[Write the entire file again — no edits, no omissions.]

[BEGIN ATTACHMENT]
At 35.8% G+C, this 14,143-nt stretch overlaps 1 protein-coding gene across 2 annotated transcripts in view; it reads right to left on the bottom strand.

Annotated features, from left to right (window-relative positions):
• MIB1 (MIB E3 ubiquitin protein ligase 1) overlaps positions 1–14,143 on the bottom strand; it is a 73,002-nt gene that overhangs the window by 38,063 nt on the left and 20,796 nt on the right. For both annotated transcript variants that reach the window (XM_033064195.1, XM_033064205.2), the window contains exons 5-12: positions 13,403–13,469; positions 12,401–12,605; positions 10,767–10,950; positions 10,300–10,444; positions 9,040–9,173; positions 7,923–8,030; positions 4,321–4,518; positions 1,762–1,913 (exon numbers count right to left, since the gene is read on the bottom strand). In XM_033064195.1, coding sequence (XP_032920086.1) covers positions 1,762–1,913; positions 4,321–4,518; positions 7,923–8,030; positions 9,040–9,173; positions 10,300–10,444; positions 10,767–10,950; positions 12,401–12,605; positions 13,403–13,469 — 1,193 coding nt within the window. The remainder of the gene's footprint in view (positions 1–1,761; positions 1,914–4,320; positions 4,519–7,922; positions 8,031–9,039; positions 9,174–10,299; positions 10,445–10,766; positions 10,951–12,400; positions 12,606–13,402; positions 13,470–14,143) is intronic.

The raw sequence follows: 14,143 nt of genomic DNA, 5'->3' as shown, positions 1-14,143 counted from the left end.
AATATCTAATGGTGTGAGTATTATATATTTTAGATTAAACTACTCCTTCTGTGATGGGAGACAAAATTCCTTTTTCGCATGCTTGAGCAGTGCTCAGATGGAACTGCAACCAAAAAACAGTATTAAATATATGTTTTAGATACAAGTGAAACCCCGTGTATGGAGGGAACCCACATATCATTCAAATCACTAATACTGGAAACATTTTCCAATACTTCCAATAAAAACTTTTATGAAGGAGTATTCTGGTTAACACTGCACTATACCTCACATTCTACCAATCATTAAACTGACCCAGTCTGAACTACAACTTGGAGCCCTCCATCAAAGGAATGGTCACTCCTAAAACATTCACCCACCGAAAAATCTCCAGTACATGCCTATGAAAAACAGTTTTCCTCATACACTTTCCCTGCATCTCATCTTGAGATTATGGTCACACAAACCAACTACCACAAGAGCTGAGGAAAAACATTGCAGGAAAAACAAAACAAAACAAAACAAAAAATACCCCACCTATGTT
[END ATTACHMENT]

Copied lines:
At 35.8% G+C, this 14,143-nt stretch overlaps 1 protein-coding gene across 2 annotated transcripts in view; it reads right to left on the bottom strand.

Annotated features, from left to right (window-relative positions):
• MIB1 (MIB E3 ubiquitin protein ligase 1) overlaps positions 1–14,143 on the bottom strand; it is a 73,002-nt gene that overhangs the window by 38,063 nt on the left and 20,796 nt on the right. For both annotated transcript variants that reach the window (XM_033064195.1, XM_033064205.2), the window contains exons 5-12: positions 13,403–13,469; positions 12,401–12,605; positions 10,767–10,950; positions 10,300–10,444; positions 9,040–9,173; positions 7,923–8,030; positions 4,321–4,518; positions 1,762–1,913 (exon numbers count right to left, since the gene is read on the bottom strand). In XM_033064195.1, coding sequence (XP_032920086.1) covers positions 1,762–1,913; positions 4,321–4,518; positions 7,923–8,030; positions 9,040–9,173; positions 10,300–10,444; positions 10,767–10,950; positions 12,401–12,605; positions 13,403–13,469 — 1,193 coding nt within the window. The remainder of the gene's footprint in view (positions 1–1,761; positions 1,914–4,320; positions 4,519–7,922; positions 8,031–9,039; positions 9,174–10,299; positions 10,445–10,766; positions 10,951–12,400; positions 12,606–13,402; positions 13,470–14,143) is intronic.

The raw sequence follows: 14,143 nt of genomic DNA, 5'->3' as shown, positions 1-14,143 counted from the left end.
AATATCTAATGGTGTGAGTATTATATATTTTAGATTAAACTACTCCTTCTGTGATGGGAGACAAAATTCCTTTTTCGCATGCTTGAGCAGTGCTCAGATGGAACTGCAACCAAAAAACAGTATTAAATATATGTTTTAGATACAAGTGAAACCCCGTGTATGGAGGGAACCCACATATCATTCAAATCACTAATACTGGAAACATTTTCCAATACTTCCAATAAAAACTTTTATGAAGGAGTATTCTGGTTAACACTGCACTATACCTCACATTCTACCAATCATTAAACTGACCCAGTCTGAACTACAACTTGGAGCCCTCCATCAAAGGAATGGTCACTCCTAAAACATTCACCCACCGAAAAATCTCCAGTACATGCCTATGAAAAACAGTTTTCCTCATACACTTTCCCTGCATCTCATCTTGAGATTATGGTCACACAAACCAACTACCACAAGAGCTGAGGAAAAACATTGCAGGAAAAACAAAACAAAACAAAACAAAAAATACCCCACCTATGTT